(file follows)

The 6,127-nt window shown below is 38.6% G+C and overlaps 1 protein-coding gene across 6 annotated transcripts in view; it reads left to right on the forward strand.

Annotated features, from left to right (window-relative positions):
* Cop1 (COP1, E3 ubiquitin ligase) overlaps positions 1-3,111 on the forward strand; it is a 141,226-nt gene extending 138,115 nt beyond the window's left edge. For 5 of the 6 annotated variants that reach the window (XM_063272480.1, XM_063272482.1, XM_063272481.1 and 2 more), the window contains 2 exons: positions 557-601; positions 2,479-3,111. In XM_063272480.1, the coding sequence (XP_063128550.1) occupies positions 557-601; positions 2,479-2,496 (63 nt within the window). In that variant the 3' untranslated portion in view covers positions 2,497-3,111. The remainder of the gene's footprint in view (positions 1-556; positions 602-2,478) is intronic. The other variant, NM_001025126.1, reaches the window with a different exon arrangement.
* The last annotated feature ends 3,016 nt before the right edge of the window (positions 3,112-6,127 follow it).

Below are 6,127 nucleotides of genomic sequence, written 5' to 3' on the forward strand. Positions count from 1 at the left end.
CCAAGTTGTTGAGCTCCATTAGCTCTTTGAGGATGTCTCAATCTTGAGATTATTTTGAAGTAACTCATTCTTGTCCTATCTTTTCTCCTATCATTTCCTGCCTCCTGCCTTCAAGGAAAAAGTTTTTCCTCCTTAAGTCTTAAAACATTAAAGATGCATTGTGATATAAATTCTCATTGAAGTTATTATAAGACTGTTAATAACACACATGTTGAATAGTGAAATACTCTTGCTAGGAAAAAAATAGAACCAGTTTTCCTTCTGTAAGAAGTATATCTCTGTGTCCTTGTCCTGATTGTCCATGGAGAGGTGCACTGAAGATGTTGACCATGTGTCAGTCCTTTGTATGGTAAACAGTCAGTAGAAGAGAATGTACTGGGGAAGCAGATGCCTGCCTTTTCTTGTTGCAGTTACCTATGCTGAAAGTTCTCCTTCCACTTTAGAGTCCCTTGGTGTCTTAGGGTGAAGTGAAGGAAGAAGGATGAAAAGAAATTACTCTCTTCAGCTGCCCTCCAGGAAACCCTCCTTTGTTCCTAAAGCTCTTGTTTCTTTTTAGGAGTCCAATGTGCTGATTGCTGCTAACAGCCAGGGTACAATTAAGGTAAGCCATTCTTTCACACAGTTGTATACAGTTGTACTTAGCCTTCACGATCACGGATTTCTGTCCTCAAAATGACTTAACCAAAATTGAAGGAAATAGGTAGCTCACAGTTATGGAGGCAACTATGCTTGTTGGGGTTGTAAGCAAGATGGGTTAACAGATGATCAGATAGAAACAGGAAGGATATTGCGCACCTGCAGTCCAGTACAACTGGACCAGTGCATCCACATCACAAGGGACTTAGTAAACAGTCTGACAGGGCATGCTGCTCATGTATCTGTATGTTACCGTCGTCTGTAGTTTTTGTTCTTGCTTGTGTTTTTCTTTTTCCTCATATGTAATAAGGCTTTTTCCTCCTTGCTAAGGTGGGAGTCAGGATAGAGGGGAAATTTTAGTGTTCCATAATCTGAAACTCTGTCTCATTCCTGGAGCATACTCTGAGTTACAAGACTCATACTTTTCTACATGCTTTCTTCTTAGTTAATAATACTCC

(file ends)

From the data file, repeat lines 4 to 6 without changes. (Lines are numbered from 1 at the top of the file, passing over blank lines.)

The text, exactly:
* The last annotated feature ends 3,016 nt before the right edge of the window (positions 3,112-6,127 follow it).

Below are 6,127 nucleotides of genomic sequence, written 5' to 3' on the forward strand. Positions count from 1 at the left end.
CCAAGTTGTTGAGCTCCATTAGCTCTTTGAGGATGTCTCAATCTTGAGATTATTTTGAAGTAACTCATTCTTGTCCTATCTTTTCTCCTATCATTTCCTGCCTCCTGCCTTCAAGGAAAAAGTTTTTCCTCCTTAAGTCTTAAAACATTAAAGATGCATTGTGATATAAATTCTCATTGAAGTTATTATAAGACTGTTAATAACACACATGTTGAATAGTGAAATACTCTTGCTAGGAAAAAAATAGAACCAGTTTTCCTTCTGTAAGAAGTATATCTCTGTGTCCTTGTCCTGATTGTCCATGGAGAGGTGCACTGAAGATGTTGACCATGTGTCAGTCCTTTGTATGGTAAACAGTCAGTAGAAGAGAATGTACTGGGGAAGCAGATGCCTGCCTTTTCTTGTTGCAGTTACCTATGCTGAAAGTTCTCCTTCCACTTTAGAGTCCCTTGGTGTCTTAGGGTGAAGTGAAGGAAGAAGGATGAAAAGAAATTACTCTCTTCAGCTGCCCTCCAGGAAACCCTCCTTTGTTCCTAAAGCTCTTGTTTCTTTTTAGGAGTCCAATGTGCTGATTGCTGCTAACAGCCAGGGTACAATTAAGGTAAGCCATTCTTTCACACAGTTGTATACAGTTGTACTTAGCCTTCACGATCACGGATTTCTGTCCTCAAAATGACTTAACCAAAATTGAAGGAAATAGGTAGCTCACAGTTATGGAGGCAACTATGCTTGTTGGGGTTGTAAGCAAGATGGGTTAACAGATGATCAGATAGAAACAGGAAGGATATTGCGCACCTGCAGTCCAGTACAACTGGACCAGTGCATCCACATCACAAGGGACTTAGTAAACAGTCTGACAGGGCATGCTGCTCATGTATCTGTATGTTACCGTCGTCTGTAGTTTTTGTTCTTGCTTGTGTTTTTCTTTTTCCTCATATGTAATAAGGCTTTTTCCTCCTTGCTAAGGTGGGAGTCAGGATAGAGGGGAAATTTTAGTGTTCCATAATCTGAAACTCTGTCTCATTCCTGGAGCATACTCTGAGTTACAAGACTCATACTTTTCTACATGCTTTCTTCTTAGTTAATAATACTCC